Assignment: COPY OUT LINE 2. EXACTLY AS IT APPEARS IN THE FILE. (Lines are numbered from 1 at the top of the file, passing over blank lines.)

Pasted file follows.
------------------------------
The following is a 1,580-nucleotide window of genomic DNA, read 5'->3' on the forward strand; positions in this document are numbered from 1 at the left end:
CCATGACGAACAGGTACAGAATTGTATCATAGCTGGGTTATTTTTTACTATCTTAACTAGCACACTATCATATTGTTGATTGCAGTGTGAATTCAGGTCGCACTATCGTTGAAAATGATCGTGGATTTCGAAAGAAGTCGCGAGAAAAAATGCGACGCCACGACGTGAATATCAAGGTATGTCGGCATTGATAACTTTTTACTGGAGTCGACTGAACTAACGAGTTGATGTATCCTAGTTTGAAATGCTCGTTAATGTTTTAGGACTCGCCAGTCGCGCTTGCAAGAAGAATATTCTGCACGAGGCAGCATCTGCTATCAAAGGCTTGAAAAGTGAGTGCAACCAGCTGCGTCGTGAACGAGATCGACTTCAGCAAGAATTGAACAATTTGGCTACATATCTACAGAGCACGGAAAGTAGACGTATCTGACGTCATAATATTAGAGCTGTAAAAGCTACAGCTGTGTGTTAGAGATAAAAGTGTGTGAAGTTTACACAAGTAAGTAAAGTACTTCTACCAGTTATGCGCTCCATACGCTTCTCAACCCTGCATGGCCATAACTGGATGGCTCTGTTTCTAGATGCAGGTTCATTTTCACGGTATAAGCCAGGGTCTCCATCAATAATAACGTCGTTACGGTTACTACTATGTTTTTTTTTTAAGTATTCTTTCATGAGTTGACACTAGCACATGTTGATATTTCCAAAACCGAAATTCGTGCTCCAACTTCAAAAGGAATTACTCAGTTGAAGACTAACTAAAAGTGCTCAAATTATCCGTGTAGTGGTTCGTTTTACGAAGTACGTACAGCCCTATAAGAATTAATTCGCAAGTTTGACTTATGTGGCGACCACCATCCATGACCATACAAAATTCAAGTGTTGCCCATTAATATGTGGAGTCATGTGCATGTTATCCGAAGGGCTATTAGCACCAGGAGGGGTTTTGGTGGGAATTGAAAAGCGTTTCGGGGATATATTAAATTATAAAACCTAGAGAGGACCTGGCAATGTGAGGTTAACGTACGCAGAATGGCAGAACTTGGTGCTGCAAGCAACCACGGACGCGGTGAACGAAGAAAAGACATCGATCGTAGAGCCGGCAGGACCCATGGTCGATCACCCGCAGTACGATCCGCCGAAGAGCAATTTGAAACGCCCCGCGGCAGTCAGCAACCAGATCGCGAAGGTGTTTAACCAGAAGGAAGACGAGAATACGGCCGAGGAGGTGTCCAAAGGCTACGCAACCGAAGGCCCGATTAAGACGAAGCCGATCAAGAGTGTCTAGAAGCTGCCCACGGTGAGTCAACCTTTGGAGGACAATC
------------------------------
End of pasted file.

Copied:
CCATGACGAACAGGTACAGAATTGTATCATAGCTGGGTTATTTTTTACTATCTTAACTAGCACACTATCATATTGTTGATTGCAGTGTGAATTCAGGTCGCACTATCGTTGAAAATGATCGTGGATTTCGAAAGAAGTCGCGAGAAAAAATGCGACGCCACGACGTGAATATCAAGGTATGTCGGCATTGATAACTTTTTACTGGAGTCGACTGAACTAACGAGTTGATGTATCCTAGTTTGAAATGCTCGTTAATGTTTTAGGACTCGCCAGTCGCGCTTGCAAGAAGAATATTCTGCACGAGGCAGCATCTGCTATCAAAGGCTTGAAAAGTGAGTGCAACCAGCTGCGTCGTGAACGAGATCGACTTCAGCAAGAATTGAACAATTTGGCTACATATCTACAGAGCACGGAAAGTAGACGTATCTGACGTCATAATATTAGAGCTGTAAAAGCTACAGCTGTGTGTTAGAGATAAAAGTGTGTGAAGTTTACACAAGTAAGTAAAGTACTTCTACCAGTTATGCGCTCCATACGCTTCTCAACCCTGCATGGCCATAACTGGATGGCTCTGTTTCTAGATGCAGGTTCATTTTCACGGTATAAGCCAGGGTCTCCATCAATAATAACGTCGTTACGGTTACTACTATGTTTTTTTTTTAAGTATTCTTTCATGAGTTGACACTAGCACATGTTGATATTTCCAAAACCGAAATTCGTGCTCCAACTTCAAAAGGAATTACTCAGTTGAAGACTAACTAAAAGTGCTCAAATTATCCGTGTAGTGGTTCGTTTTACGAAGTACGTACAGCCCTATAAGAATTAATTCGCAAGTTTGACTTATGTGGCGACCACCATCCATGACCATACAAAATTCAAGTGTTGCCCATTAATATGTGGAGTCATGTGCATGTTATCCGAAGGGCTATTAGCACCAGGAGGGGTTTTGGTGGGAATTGAAAAGCGTTTCGGGGATATATTAAATTATAAAACCTAGAGAGGACCTGGCAATGTGAGGTTAACGTACGCAGAATGGCAGAACTTGGTGCTGCAAGCAACCACGGACGCGGTGAACGAAGAAAAGACATCGATCGTAGAGCCGGCAGGACCCATGGTCGATCACCCGCAGTACGATCCGCCGAAGAGCAATTTGAAACGCCCCGCGGCAGTCAGCAACCAGATCGCGAAGGTGTTTAACCAGAAGGAAGACGAGAATACGGCCGAGGAGGTGTCCAAAGGCTACGCAACCGAAGGCCCGATTAAGACGAAGCCGATCAAGAGTGTCTAGAAGCTGCCCACGGTGAGTCAACCTTTGGAGGACAATC